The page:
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Application to test ULA CDT pack - Pam Wyant

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  • pamwyant
    Application to test ULA CDT pack I have read The BackpackGearTest.org Bylaws v. 0609. My tester agreement is on file. I agree to comply with requirements as
    Message 1 of 1 , Mar 31, 2010
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      Application to test ULA CDT pack

      I have read The BackpackGearTest.org Bylaws v. 0609. My tester agreement is on
      file. I agree to comply with requirements as outlined in the Bylaws.

      Date: March 31, 2010

      Name: Pamela Wyant
      Age: 52
      Gender: Female
      Height: 5 ft 5 in (1.65 m)
      Weight: 175 lb (79 kg)
      Torso Length: 18 in (46 cm)
      Hip: 42 in (107 cm)

      E-mail address: pamwyant(at)yahoo(dot)com
      Location: Western West Virginia, U.S.A.

      I enjoy a variety of outdoor activities, including backpacking, day-hiking, car camping, canoeing, and more. Most of my excursions are confined to weekends, although I try to fit in one longer backpacking trip each year, and have started section hiking the Appalachian Trail (AT) accruing a little over 300 mi (483 km) so far. My style varies with the activity, but since becoming a lightweight backpacker, I have noticed I tend to pack somewhat minimally even on trips where I have more space. Still, I don't like to sacrifice warmth, comfort, safety, or convenience.

      Field Information -

      My main testing spots over the next few months will be in the eastern mountains and western hills of West Virginia, and hopefully a section of the Appalachian Trail in Virginia or North Carolina.

      Testing plan –

      The ULA CDT seems to be a good fit for my backpacking style for the warmer months of the year, which is happily when this test will be occurring. As noted in my biography, I tend to pack minimally, but I do like to make sure I pack enough to stay warm and dry, and I don't like to overcompress my insulation. At 3260 cubic inches, the pack should be about the right size for my late spring/summer/early fall kit. My pack weight for a weekend during these months generally is 20 lb (9 kg) or less, including food and water, and a longer trip might go up to 24 lb (11 kg), so I should be in the optimal weight range to test this pack without loading it beyond the manufacturer's specifications.

      I don't like an excess of organizational features on a pack, and this one seems about right – up to 5 pockets, including an external mesh one (great for wet gear or things I want to keep handy), removable water bottle pockets (I use a bladder, but usually have a bottle for camp use or sport drink), and hip belt pockets (handy if they are roomy enough). Having the hip belt pockets removable seems as if it would be useful at times.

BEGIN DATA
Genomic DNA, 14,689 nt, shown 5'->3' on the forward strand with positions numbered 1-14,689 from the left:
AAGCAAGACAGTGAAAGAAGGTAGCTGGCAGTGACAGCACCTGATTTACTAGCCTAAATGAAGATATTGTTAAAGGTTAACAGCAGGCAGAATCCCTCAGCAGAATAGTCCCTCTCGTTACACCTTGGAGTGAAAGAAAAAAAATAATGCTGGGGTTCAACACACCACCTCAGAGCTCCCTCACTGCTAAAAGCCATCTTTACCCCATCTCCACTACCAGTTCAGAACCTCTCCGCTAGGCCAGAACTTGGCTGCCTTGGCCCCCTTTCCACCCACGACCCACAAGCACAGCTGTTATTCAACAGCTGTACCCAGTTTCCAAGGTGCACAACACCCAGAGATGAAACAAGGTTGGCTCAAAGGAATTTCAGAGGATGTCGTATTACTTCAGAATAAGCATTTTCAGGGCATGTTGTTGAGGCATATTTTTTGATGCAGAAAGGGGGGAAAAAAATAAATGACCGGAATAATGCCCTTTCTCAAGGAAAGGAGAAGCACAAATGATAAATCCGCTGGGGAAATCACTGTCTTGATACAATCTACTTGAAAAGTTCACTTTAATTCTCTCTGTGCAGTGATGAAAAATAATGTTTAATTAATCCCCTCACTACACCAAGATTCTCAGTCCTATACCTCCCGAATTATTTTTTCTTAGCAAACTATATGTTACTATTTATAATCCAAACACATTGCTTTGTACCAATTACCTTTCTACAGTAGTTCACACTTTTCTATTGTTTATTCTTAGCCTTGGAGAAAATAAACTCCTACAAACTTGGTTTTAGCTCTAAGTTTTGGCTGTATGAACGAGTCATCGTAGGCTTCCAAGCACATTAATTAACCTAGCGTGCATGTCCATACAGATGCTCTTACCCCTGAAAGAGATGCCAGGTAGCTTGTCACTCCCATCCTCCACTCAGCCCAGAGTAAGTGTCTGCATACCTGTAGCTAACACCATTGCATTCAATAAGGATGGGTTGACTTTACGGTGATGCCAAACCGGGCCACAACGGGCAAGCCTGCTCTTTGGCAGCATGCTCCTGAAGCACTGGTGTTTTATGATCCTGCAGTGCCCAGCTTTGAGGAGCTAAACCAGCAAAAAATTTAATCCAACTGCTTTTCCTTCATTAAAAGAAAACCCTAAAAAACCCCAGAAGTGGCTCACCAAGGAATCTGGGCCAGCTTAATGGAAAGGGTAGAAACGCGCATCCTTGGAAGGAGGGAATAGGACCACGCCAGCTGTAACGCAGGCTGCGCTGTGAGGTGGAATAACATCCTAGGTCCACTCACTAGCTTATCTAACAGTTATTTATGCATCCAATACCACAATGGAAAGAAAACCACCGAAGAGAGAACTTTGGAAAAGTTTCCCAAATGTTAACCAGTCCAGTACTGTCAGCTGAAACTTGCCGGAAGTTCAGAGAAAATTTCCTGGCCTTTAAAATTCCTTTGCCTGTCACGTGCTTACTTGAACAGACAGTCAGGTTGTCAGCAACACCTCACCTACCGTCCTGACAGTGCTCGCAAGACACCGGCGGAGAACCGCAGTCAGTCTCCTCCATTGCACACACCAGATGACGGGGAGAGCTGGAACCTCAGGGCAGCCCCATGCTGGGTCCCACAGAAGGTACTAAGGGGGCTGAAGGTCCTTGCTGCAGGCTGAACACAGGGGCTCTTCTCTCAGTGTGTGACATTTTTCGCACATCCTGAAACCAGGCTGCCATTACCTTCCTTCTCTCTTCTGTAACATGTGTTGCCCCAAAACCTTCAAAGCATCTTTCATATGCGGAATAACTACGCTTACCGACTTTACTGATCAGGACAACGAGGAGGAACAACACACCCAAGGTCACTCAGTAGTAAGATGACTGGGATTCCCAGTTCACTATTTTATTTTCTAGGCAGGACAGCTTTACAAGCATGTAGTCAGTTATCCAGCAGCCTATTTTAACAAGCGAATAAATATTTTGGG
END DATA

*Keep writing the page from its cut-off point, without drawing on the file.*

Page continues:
I will report on all the features of the pack, as well as durability, comfort, ease of packing, usability of features, and ease of storing the pack for the night (i.e. does it fit well inside a shelter or under a hammock).

      Link to all my completed reviews & reports:

      Current Tests:

      Outdoor Research Helium Jacket – FR due May 18

      Sierra Designs Euphoria Sleeping bag – IR due 1/6 (just received)

      Other apps out:

      All-ett World's Lightest Wallet
      Tarptent Sublite

      Additional BackpackGearTest activities:


      Although I have not submitted any owner reviews within the last year, I have completed a number of test series, including several on items I had not considered applying for, but did so after a request for more applications went out.

      I have a good track record for handling multiple tests while submitting reports in a timely manner, although I did slip up in the last week and was a couple of days late uploading a report due to having missed the posted edit.

      Testing the OR Helium Jacket, SD sleeping bag, Tarptent Sublite, All-ett Wallet, & ULA CDT pack together would be no problem whatsoever, if I would happen to be selected for all 3 items I am currently applying for. I have often had 2 reports due on the same day, and once had 3 reports due the same day, yet still managed timely postings.

      I love gear that is a little different than the normal offerings found in most retail outdoor shops, and have a very fond spot for `cottage' manufacturers. I use items from many of them, including ULA's rain wrap, a quilt from Nunatak, a stove from a friend who produces them on a small scale, a Tarptent Double Rainbow, and a Hennessy Hammock. So, I am very familiar with the need not to judge these specialized items using the same criteria that might be used for mass produced gear – they are generally produced for maximum functionality at minimal weight, and should be considered with that aspect in mind, which I am well able to do.

      Thanks for considering my application!

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